GOP Releases Clip to Prove Democrats Have Been Pushing to 'Defund the Police'
© AP Photo / John MinchilloIn this 14 October 2020 file photo, a protester holds a sign that reads "Defund Police" during a rally for the late George Floyd outside Barclays Center in New York
© AP Photo / John Minchillo
Joe Biden’s senior adviser Cedric Richmond and some of his fellow Democrats have recently accused Republicans of defunding the American police forces by refusing to support the administration's $1.9 trillion American Rescue Plan.
Following a stream of accusations that GOP members wanted to cut funds for law enforcement, the Republican Study Committee released a short video singling out times when Democrats had supported “defund the police” initiatives.
A one-minute video, first shared with Fox News, consists of screenshots of headlines and tweets from progressive politicians – mostly the 'Squad' members – demanding that US police be denied funds and that law enforcement branches (e.g. Immigration and Customs Enforcement) be abolished all together.
Under the dramatic tunes of Edward Grieg’s ‘In the Hall of the Mountain King’, the House’s most vocal Democrats, such as Reps. Alexandria Ocasio-Cortez of New York, Cori Bush of Missouri, Ilhan Omar of Minnesota, Rashida Tlaib of Michigan, Jamaal Bowman of New York, as well as their allies, were spotted making the “defund” call in the light of the George Floyd protests that hit the US last summer.
On 27 January, the Squad’s newest addition, Cori Bush, said that defunding the police wasn’t “radical” but “real”.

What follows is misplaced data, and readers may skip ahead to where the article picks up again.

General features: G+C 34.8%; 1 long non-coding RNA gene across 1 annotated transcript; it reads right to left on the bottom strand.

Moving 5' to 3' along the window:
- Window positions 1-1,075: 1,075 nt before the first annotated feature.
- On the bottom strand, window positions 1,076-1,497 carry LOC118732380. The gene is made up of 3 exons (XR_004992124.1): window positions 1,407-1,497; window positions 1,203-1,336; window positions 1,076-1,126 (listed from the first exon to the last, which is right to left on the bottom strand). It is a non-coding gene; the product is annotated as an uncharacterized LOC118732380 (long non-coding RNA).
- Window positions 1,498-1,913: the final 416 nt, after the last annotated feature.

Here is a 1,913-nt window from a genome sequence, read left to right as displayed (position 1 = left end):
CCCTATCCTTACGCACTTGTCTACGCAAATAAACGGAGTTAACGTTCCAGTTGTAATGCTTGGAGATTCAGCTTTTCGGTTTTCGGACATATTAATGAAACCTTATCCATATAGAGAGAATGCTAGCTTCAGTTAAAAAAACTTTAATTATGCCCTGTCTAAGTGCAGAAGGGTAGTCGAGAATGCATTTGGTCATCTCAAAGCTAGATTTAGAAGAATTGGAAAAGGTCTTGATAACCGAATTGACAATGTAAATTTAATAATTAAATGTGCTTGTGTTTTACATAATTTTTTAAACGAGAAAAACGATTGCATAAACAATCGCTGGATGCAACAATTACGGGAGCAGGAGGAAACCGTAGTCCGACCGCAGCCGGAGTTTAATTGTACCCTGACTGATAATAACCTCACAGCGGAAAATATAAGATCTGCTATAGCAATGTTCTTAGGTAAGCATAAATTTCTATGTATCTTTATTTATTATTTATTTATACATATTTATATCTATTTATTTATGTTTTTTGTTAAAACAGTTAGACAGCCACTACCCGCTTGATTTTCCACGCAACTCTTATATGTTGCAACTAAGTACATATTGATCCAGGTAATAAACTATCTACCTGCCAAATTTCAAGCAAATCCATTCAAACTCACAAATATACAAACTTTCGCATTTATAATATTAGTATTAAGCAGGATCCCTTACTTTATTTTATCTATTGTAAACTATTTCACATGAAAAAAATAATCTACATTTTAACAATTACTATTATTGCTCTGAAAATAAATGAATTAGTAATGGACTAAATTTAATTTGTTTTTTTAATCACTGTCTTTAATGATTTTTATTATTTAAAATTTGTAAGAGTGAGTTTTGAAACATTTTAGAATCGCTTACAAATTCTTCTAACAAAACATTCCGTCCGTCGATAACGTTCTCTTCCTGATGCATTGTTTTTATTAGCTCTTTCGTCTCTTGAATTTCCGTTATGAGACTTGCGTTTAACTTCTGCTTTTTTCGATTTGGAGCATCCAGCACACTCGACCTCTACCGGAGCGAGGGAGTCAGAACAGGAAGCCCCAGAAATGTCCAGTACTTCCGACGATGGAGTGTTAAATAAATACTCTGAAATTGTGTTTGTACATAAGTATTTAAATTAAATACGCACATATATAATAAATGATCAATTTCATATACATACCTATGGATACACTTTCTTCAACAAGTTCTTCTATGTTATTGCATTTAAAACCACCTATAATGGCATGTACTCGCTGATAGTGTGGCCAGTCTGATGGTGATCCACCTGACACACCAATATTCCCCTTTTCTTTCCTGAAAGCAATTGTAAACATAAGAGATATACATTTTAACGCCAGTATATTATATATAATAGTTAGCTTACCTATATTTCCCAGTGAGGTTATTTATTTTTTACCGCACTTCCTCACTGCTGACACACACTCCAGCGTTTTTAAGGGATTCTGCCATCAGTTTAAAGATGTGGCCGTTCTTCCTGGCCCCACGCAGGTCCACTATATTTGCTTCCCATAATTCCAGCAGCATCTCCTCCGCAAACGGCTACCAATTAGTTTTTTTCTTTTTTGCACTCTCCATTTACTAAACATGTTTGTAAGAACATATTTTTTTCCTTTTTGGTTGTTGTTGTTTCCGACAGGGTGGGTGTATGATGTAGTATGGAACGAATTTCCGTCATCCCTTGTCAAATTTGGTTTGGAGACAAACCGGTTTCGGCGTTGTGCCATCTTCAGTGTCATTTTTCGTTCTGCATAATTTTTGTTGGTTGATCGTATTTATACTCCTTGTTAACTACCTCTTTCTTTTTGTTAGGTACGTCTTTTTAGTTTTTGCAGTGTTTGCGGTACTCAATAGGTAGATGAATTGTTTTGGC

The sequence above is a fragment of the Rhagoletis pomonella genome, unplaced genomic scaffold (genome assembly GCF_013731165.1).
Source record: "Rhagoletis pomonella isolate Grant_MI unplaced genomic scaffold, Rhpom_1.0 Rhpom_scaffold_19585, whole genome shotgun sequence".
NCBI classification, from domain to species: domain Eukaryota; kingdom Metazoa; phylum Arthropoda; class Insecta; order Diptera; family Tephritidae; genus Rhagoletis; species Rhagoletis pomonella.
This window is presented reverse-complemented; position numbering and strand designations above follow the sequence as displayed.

The mash-up clip came as a response to recent accusations from the top presidential adviser Cedric Richmond and White House Press Secretary Jen Psaki, who said that the Republican’s objection to Biden's $1.9 trillion American Rescue Plan, was an illustration that the GOP was pushing to cut law enforcement funds.
The plan, which was signed in law into March without a single vote of support from Republicans, included a provision of $350 billion for state and local governments which could be used for local police funding. The GOP members found Biden’s plan unrealistic, ill-considered and “economically harmful”.
Richmond told Fox News last month that Republicans were “very good at staying on talking points of who says defund the police, but the truth is, they defunded the police, we funded crime intervention, and a whole bunch of other things.”
Psaki then defended Richmond's stance during the White House press conference, saying that “a lot of Democrats who supported and voted for the bill, could help ensure local cops were kept on the beat in communities across the country. As you know, it didn't receive a single Republican vote. That funding has been used to keep cops on the beat”.
Responding to a question from Fox News' Peter Doocy, Psaki could not immediately recall instances of Congressional Republicans calling for the defunding of police, but said that “actions were more important than words”.
The Republican Study Committee has disagreed. The group, led by Rep. Jim Banks of Indiana, released the video alongside a web page listing the Democrats’ calls to defund the police:
"We looked for an example of a Republican official calling for defunding or ‘reimagining’ police, but couldn't find anything," the group said on its website. "Democrats can't say the same - in fact, here are over two dozen examples of when they have."
Actions, Not Words
A majority of cities that in recent years have moved to carve funds for law enforcement agencies have been run by Democrats, including New York and Los Angeles, which has been facing a homelessness crisis in some of its most popular tourist areas.
Last year, Los Angeles City Council and Mayor Eric Garcetti authorised a $150 million reduction in the LAPD’s budget, closing down special units, reassigning police officers and shrinking some departments.
At the same time, New York City agreed to cut $1 billion from its $6 billion policing bill, while Seattle reduced the 2021 police budget by 20 percent. The America Rescue Plan that did not gain Republican support simply advocated extra federal funds being allocated for state and local governments, so refusing to back the additional subsidies didn't constitute a reduction, according to the Washington Post's Fact-Checker.